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Some figure like a wizard's pentagram
(Claspt hands and that petitionary grace Of sweet seventeen subdued me ere she spoke) • O would I take her father for one hour, For one half-hour, and let him talk to me!' And even while she spoke, I saw where James Made toward us, like a wader in the surf, Beyond the brook, waist-deep in meadow-sweet. " Katie, what I suffer'd for
sake! For in I went, and call’d old Philip out To show the farm : full willingly be rose : He led me thro’ the short sweet-smelling lanes Of his wheat-suburb, babbling as he went. He praised his land, his horses, his machines; He praised his ploughs, his cows, his hogs, his dogs; He praised his hens, his geese, his guinea-hens ; His pigeons, who in session on their roofs Approved him, bowing at their own deserts : Then from the plaintive mother's teat he took Her blind and shuddering puppies, naming each, And naming those, his friends, for whom they
Then crost the common into Darnley chase
Of how the Squire had seen the colt at grass,
them line : and how by chance at last (It might be May or April, he forgot, The last of April or the first of May) He found the bailiff riding by the farm, And, talking from the point, he drew him in, And there he mellow'd all his heart with ale, Until they closed a bargain, hand in hand.
“ Then, while I breathed in sight of haven, he, Poor fellow, could he help it ? recommenced, And ran thro' all the coltish chronicle, Wild Will, Black Bess, Tantivy, Tallyho, Reform, White Rose, Bellerophon, the Jilt, Arbaces, and Phenomenon, and the rest, Till, not to die a listener, I arose, And with me Philip, talking still; and so We turn’d our foreheads from the falling sun, And following our own shadows thrice as long As when they follow'd us from Philip's door, Arrived, and found the sun of sweet content Re-risen in Katie's eyes, and all things well.
I steal by lawns and grassy plots,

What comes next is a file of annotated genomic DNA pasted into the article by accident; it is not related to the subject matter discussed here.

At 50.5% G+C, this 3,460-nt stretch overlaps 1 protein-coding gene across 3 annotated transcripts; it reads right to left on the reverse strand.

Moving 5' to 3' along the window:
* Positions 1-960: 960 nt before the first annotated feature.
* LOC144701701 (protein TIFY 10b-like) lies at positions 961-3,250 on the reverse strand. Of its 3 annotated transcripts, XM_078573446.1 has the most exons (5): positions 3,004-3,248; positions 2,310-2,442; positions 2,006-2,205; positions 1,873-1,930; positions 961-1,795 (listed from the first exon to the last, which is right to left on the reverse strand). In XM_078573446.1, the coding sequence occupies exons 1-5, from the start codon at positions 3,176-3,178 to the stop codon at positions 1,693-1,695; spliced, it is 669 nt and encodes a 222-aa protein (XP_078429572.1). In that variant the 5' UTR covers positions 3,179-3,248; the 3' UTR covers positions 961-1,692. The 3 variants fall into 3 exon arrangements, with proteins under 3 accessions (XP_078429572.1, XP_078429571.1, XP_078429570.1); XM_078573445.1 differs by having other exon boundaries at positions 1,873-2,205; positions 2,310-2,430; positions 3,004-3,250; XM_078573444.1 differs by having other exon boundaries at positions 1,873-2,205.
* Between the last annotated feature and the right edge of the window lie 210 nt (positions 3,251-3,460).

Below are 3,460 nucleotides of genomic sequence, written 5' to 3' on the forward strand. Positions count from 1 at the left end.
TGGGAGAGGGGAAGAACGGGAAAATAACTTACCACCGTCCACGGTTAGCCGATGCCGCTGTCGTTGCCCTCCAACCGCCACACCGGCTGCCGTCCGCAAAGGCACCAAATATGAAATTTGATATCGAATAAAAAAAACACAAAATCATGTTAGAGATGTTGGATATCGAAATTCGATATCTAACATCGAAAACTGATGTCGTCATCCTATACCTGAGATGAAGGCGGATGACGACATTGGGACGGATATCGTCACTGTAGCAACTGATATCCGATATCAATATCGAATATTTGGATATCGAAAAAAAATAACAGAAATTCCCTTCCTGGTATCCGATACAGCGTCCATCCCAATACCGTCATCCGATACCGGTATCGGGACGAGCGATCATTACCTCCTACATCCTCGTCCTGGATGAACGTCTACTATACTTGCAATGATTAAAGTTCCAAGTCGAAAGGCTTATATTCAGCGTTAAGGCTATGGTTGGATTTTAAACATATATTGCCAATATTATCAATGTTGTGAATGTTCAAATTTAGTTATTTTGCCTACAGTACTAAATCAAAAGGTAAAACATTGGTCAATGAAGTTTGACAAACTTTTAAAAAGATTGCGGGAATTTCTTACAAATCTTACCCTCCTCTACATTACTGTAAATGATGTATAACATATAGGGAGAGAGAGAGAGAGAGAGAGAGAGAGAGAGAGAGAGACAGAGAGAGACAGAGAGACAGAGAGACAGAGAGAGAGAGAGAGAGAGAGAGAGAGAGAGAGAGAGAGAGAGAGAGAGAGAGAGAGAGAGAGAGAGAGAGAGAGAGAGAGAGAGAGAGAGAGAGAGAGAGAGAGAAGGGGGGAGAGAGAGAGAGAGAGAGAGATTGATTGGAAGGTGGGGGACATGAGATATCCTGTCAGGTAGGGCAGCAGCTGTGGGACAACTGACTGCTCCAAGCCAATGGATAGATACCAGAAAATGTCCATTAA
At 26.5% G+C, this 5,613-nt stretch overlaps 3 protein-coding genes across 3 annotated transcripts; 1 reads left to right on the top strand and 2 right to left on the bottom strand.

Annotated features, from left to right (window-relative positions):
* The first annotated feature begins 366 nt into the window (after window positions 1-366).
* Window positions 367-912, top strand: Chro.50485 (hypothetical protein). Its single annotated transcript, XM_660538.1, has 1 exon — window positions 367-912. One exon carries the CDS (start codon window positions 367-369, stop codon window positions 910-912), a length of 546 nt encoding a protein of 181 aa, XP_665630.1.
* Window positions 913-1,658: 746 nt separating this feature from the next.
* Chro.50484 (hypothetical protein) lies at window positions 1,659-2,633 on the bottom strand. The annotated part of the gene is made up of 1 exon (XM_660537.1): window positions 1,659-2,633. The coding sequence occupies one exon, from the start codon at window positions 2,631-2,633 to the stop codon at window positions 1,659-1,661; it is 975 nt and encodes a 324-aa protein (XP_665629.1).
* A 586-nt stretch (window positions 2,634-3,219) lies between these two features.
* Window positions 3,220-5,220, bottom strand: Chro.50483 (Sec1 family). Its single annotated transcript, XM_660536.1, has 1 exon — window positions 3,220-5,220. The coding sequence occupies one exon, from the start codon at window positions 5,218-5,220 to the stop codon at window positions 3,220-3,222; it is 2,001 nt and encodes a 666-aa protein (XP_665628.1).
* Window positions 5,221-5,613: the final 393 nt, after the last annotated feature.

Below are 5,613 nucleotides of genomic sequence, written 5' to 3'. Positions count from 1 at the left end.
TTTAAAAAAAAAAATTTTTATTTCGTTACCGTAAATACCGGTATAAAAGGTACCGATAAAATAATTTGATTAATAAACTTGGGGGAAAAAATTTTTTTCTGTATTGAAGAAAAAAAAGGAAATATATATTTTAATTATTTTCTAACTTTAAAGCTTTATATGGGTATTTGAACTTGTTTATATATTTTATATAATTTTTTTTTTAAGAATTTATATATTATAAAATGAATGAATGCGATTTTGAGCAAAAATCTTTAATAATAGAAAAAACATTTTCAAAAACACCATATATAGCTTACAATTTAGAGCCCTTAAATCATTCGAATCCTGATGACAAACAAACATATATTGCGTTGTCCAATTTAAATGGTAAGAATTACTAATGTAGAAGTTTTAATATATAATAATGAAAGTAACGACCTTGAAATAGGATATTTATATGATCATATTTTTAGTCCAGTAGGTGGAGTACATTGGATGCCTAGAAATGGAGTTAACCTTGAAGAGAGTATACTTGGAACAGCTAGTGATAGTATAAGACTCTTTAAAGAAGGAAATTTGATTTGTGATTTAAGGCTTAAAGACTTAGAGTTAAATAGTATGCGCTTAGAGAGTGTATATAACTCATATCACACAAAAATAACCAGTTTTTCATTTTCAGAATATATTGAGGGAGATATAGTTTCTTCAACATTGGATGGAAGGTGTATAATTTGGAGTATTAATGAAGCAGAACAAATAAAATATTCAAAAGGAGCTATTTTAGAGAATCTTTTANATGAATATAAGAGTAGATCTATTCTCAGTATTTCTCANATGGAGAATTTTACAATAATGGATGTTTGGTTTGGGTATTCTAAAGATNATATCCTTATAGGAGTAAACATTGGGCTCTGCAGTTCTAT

I slide by hazel covers ;
That grow for happy lovers.
I slip, I slide, I gloom, I glance,
Among my skimming swallows ;
Against my sandy shallows.
I murmur under moon and stars
In brambly wildernesses ;
I loiter round my cresses ;
And out again I curve and flow
To join the brimming river,
But I go on forever.
Yes, men may come and go; and these are gone,
All are gone."
farm ?" “ Yes," answer'd she." Pray stay a little: pardon
What do they call you ?”—Katie.”—“That were
strange. What surname? “ Willows." No!”_6 That
is “ Indeed !” and here he look'd so self-perplext, That Katie laugh’d, and laughing blush'd, till he Laugh'd also, but as one before he wakes, Who feels a glimmering strangeness in his dream. Then looking at her; “Too happy, fresh and fair, Too fresh and fair in our sad world's best bloom, To be the ghost of one who bore your name About these meadows, twenty years ago.”
“ Have you not heard ?” said Katie,
1. STILL on the tower stood the vane,
A black yew gloom'd the stagnant air, I peer'd athwart the chancel pane
And saw the altar cold and bare. A clog of lead was round my feet,
A band of pain across my brow; " Cold altar, Heaven and earth shall meet Before you hear my marriage vow."
2. I turn'd and humm’d a bitter song
That mock'd the wholesome human heart, And then we met in wrath and wrong,
We met, but only meant to part.
She faintly smiled, she hardly moved ;
With half a sigh she turn'd the key, Then raised her head with lips comprest,
And gave my letters back to me. And gave the trinkets and the rings,
My gifts, when gifts of mine could please ; As looks a father on the things Of his dead son, I look'd on these.
I raged against the public liar;